Learning-based Single-image 3D Face Reconstruction. With the powerfulness of convolution neural networks, deep learning based methods have been proposed to do 3D face reconstruction from one single image. [27, 60, 31] use 3D Morphable Model (3DMM) [4] to represent 3D faces and use CNN to learn the 3DMM and pose parameters. [41] follows the method and uses synthetic face images generated by rendering textured 3D faces encoded on 3DMM with random lighting and pose for training data. However, the reconstruction results of these methods do not contain geometry details. Besides learning the 3DMM and pose parameters, [42] extends these methods by also learning detailed geometry in an unsupervised manner. [54] proposes to regress robust and discriminative 3DMM with a very deep neural network and uses it for face recognition. [51] proposes to use an analysis-by-synthesis energy function as the loss function during network training [4, 53]. [24] proposes to directly regress volumes with CNN for a single face image. Although these methods utilize the powerfulness of CNNs, they all concentrate on images and do not account for videos. In comparison, we focus on monocular face video input and reconstruct face video in real-time by using CNNs.
This section describes some background information, particularly on the face representations and the face rendering process considered in our work.
The rendering process of a face image depends on several factors: face geometry, albedo, lighting, pose and camera parameters. We encode 3D face geometry into two layers: a coarse-scale shape and fine-scale details. While the coarse-scale shape and albedo are represented by a parametric textured 3D face model, the fine-scale details are represented by a pixel depth displacement map. The face shape is represented via a mesh of vertices with fixed connectivity as a vector , where denotes the position of vertex ().
Parametric face model. We use 3D Morphable Model (3DMM) [4] as the parametric face model to encode 3D face geometry and albedo on a lower-dimensional subspace, and extend the shape model to also cover facial expressions by adding delta blendshapes. Specifically, the parametric face model describes 3D face geometry and albedo with PCA (principle component analysis):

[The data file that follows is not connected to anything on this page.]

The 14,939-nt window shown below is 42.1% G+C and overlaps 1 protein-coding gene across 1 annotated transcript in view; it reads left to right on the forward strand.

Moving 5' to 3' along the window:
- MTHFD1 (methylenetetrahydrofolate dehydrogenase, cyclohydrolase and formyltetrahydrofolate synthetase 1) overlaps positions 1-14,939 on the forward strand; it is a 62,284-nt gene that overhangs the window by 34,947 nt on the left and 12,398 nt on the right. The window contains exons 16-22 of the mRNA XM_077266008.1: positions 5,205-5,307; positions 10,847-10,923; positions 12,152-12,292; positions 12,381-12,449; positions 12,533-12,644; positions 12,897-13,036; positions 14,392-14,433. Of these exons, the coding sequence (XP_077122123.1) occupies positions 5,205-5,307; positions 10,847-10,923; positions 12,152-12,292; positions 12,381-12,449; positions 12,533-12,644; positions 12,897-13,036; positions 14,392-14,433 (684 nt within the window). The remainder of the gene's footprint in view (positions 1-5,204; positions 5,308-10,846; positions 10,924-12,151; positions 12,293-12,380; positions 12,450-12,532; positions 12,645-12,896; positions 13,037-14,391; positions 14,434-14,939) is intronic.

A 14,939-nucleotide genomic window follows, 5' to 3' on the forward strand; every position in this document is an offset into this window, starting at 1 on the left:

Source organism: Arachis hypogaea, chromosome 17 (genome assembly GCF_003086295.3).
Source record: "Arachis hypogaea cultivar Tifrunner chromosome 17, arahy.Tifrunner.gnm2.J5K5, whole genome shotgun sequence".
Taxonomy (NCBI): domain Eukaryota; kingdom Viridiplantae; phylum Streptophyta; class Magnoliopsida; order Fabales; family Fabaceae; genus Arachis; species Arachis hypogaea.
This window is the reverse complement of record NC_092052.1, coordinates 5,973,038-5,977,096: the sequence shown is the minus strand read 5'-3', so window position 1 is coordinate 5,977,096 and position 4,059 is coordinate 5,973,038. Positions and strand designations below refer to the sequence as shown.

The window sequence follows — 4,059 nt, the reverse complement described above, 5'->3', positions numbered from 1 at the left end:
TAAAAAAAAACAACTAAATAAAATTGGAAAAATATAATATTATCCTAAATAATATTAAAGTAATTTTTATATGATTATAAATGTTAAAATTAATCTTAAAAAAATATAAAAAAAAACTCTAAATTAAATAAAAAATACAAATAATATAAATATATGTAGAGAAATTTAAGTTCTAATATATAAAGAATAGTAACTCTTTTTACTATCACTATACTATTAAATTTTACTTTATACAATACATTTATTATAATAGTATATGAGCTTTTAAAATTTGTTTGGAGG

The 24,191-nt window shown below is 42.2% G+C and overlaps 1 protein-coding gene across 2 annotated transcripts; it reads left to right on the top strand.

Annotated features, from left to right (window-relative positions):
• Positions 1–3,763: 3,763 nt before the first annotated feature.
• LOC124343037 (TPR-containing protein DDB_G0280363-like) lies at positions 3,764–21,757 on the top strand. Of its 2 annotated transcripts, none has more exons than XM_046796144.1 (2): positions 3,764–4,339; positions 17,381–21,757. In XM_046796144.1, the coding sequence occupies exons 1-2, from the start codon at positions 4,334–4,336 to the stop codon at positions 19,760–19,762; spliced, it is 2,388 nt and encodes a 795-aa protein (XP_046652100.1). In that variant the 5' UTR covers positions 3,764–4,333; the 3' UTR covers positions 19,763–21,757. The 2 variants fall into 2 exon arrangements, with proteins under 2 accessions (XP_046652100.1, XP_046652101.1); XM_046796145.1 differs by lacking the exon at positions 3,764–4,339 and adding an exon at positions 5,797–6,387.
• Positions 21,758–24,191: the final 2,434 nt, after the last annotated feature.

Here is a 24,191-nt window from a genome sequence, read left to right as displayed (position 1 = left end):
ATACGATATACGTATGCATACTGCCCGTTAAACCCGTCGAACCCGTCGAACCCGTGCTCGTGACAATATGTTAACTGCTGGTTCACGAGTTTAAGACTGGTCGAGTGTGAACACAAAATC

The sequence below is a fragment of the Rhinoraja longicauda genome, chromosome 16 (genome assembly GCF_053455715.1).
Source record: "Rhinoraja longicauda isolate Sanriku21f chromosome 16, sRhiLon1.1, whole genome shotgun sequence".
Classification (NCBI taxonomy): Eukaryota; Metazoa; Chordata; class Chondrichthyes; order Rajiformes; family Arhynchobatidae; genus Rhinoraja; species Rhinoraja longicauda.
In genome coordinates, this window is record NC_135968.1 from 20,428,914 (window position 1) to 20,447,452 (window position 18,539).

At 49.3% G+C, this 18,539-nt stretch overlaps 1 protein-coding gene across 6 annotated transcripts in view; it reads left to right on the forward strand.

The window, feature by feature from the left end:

(1) |
(2) |
where and denote respectively the shape and the albedo of
the average 3D face, and are the principle axes extracted from a set of textured 3D meshes with a neutral expression, represents the principle axes trained on the offsets between the expression meshes and the neutral meshes of individual persons, and , and are the corresponding coefficient vectors that characterize a specific 3D face model. For diversity and mutual complement, we use the Basel Face Model (BFM) [37] for and and FaceWarehouse [10] for .
Fine-scale details.
As 3DMM is a low-dimensional model, some face details such as wrinkles and dimples cannot be expressed by 3DMM. Thus, we encode the geometry details in a displacement along the depth direction for each pixel.
Rendering process. For camera parametrization, following [42], we use the weak perspective model to project the 3D face onto the image plane:
(3) |
where and are the locations of vertex in the world coordinate system and in the image plane, respectively, is the scale factor, is the rotation matrix constructed from Euler angles and is the translation vector.
To model the scene lighting, we assume the face to be a Lambertian surface. The global illumination is approximated using the spherical harmonics (SH) basis functions [35]. Then, the irradiance of a vertex with surface normal and scalar albedo is expressed as [40]: